Valves: Placement and Protection

Backflow preventers are mechanical devices designed to prevent contaminated water from back siphoning into potable water distribution systems.

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Enclosures bearing the ASSE1060 seal have been tested and certified.
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Backflow preventers are mechanical devices designed to prevent contaminated water from back siphoning into potable water distribution systems. They’re instrumental in protecting our water supply from both accidental and malicious introduction of toxins into our downstream distribution systems.

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Traditionally, these devices have been installed in one of three locations. Those include building equipment rooms, pits and vaults, or outside and aboveground. There are both positive and negative aspects to each placement.

Equipment Rooms

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Sludge, rust and sand covered valves.
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Placing a backflow preventer in an equipment room protects it from vandalism and generally, from environmental conditions. Equipment rooms hide unsightly valves from view. Placing the device in an equipment room, however, takes up valuable floor space; and, in cases where the device “dumps” water (which it’s designed to do under certain conditions), flooding of interior spaces can result. (An 8” backflow preventer can dump up to 1,000 gallons per minute. In one such case, the resulting lawsuit was settled by a $6 million insurance payment.)

Pits and Vaults

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Flooded equipment room caused by "dumping" backflow preventer.
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Backflow preventers may be placed in pits and vaults in certain situations. When legal - as regulations may vary based on local or state plumbing codes - the pit or vault does protect the instrument from tampering and often, from environmental considerations. Still, most valves must be installed where there’s positive drainage lest a backflow contamination occur if the valve dumps. Any pit (below grade) or vault (whether below or above grade), a concrete or other enclosure that may be open or closed at the bottom - is generally defined as a confined space. As such, entry into the space is governed by OSHA Confined Space Entry Requirements, which are extensive in detail. Adhering to these can be expensive, but following the requirements is necessary as over 350 deaths a year occur in confined space incidents.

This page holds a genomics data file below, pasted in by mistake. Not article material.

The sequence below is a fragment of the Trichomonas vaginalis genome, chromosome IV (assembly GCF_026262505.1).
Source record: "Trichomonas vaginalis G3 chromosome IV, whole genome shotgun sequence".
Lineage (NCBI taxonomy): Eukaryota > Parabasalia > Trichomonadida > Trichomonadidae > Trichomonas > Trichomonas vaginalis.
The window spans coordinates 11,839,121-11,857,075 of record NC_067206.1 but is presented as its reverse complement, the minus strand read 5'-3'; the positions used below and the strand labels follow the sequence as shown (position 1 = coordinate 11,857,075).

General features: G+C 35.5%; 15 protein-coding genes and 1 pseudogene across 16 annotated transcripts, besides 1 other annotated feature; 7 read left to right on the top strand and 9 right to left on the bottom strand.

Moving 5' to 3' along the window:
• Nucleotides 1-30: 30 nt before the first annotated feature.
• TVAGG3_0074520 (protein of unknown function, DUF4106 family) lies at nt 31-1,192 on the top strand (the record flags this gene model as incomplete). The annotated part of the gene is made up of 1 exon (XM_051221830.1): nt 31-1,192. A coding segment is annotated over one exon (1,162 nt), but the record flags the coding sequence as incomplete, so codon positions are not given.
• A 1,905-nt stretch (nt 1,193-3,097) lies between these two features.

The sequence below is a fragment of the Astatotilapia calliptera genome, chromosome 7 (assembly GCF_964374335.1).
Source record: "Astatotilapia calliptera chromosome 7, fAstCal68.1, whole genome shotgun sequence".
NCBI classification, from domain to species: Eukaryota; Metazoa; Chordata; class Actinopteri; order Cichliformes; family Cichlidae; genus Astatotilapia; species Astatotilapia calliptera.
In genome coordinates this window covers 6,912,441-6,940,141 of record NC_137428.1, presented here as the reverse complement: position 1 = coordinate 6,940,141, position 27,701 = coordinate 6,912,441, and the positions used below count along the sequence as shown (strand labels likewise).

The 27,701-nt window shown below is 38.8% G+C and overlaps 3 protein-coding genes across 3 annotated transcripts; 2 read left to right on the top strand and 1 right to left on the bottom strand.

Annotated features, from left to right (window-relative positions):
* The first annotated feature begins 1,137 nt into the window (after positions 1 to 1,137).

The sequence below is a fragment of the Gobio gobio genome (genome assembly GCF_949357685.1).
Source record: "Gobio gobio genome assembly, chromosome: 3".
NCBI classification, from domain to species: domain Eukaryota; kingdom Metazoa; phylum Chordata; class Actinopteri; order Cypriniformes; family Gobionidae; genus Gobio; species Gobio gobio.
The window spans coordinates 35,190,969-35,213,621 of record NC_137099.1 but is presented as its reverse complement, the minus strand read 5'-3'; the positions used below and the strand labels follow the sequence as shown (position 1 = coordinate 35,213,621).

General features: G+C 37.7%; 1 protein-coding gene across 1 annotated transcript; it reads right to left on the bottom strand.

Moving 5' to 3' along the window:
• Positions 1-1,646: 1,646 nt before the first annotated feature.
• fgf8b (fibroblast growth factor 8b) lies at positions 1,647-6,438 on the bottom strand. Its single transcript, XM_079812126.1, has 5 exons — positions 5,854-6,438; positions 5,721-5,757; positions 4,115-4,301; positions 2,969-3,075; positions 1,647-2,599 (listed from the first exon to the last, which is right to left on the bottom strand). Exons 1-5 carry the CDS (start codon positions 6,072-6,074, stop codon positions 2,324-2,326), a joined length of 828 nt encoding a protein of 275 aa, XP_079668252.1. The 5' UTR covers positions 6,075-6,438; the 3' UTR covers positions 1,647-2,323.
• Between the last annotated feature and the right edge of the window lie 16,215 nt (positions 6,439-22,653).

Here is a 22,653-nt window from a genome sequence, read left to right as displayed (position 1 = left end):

Outside & Aboveground

In relatively benign climates such as Florida and Southern California, it’s common to put backflow preventers outside and aboveground. Confined space issues cease to exist and a “dumping” valve usually poses no more serious problems than a wet sidewalk or median. But many people do consider the valves to be unsightly and an unprotected valve is vulnerable to mischief, theft of metal or more serious criminality. In northern climates, freezing conditions preclude placement of an unprotected valve outside and aboveground.

Outdoor Enclosure

A solution to all of the drawbacks of the various placements of backflow devices listed above is the outdoor enclosure. Placing a valve outside in an enclosure frees up valuable equipment room space. If installed, drainage ports prevent water from backing up in the enclosure. And the valve is hidden from sight, minimizing the likelihood of tampering by miscreants.

Where aesthetics are a consideration, in addition to the traditional enclosure, environmentally appropriate enclosures designed as rocks and even tree stumps are available. In northern climates, heat may be added to the enclosure with tested and certified protection for the valve to temperatures of -30°F outside, keeping the temperature in the enclosure at +40°F

To protect the customer that chooses to place their valves in outside enclosures, several reputable manufacturers have subjected their products to testing and certification by the American Society of Sanitary Engineering. Buying an enclosure that bears the ASSE1060 Seal assures the owner of the valve they’re getting the protection sought.

About the Author: Alan Bullen has been national sales manager for Hot Box since 2000. Prior to that, he held management positions in the plumbing industry. Jacksonville, FL-based Hot Box is a division of CDR Systems Corp., of Ormond Beach, FL. Contact abullen@hot-box.com

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